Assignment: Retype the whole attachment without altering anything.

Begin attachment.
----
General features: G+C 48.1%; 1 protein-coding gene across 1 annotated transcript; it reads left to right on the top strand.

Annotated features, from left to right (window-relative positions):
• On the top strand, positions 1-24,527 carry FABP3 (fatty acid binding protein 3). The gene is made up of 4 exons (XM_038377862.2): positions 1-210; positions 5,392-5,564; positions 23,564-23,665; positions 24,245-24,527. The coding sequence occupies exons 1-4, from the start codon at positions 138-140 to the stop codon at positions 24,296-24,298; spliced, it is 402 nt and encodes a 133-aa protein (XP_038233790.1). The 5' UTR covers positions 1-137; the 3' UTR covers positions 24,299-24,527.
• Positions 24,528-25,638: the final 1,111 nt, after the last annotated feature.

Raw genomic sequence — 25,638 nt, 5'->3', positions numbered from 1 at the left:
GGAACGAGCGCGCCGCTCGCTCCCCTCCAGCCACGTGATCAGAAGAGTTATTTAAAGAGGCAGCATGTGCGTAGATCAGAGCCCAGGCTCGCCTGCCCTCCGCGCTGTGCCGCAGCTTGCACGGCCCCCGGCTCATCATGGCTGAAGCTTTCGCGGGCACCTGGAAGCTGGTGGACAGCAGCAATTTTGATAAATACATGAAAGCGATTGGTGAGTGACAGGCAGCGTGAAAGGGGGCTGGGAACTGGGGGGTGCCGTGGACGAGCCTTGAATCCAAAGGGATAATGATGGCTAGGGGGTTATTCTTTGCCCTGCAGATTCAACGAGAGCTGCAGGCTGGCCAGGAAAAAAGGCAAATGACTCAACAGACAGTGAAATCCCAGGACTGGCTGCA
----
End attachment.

General features: G+C 48.1%; 1 protein-coding gene across 1 annotated transcript; it reads left to right on the top strand.

Annotated features, from left to right (window-relative positions):
• On the top strand, positions 1-24,527 carry FABP3 (fatty acid binding protein 3). The gene is made up of 4 exons (XM_038377862.2): positions 1-210; positions 5,392-5,564; positions 23,564-23,665; positions 24,245-24,527. The coding sequence occupies exons 1-4, from the start codon at positions 138-140 to the stop codon at positions 24,296-24,298; spliced, it is 402 nt and encodes a 133-aa protein (XP_038233790.1). The 5' UTR covers positions 1-137; the 3' UTR covers positions 24,299-24,527.
• Positions 24,528-25,638: the final 1,111 nt, after the last annotated feature.

Raw genomic sequence — 25,638 nt, 5'->3', positions numbered from 1 at the left:
GGAACGAGCGCGCCGCTCGCTCCCCTCCAGCCACGTGATCAGAAGAGTTATTTAAAGAGGCAGCATGTGCGTAGATCAGAGCCCAGGCTCGCCTGCCCTCCGCGCTGTGCCGCAGCTTGCACGGCCCCCGGCTCATCATGGCTGAAGCTTTCGCGGGCACCTGGAAGCTGGTGGACAGCAGCAATTTTGATAAATACATGAAAGCGATTGGTGAGTGACAGGCAGCGTGAAAGGGGGCTGGGAACTGGGGGGTGCCGTGGACGAGCCTTGAATCCAAAGGGATAATGATGGCTAGGGGGTTATTCTTTGCCCTGCAGATTCAACGAGAGCTGCAGGCTGGCCAGGAAAAAAGGCAAATGACTCAACAGACAGTGAAATCCCAGGACTGGCTGCA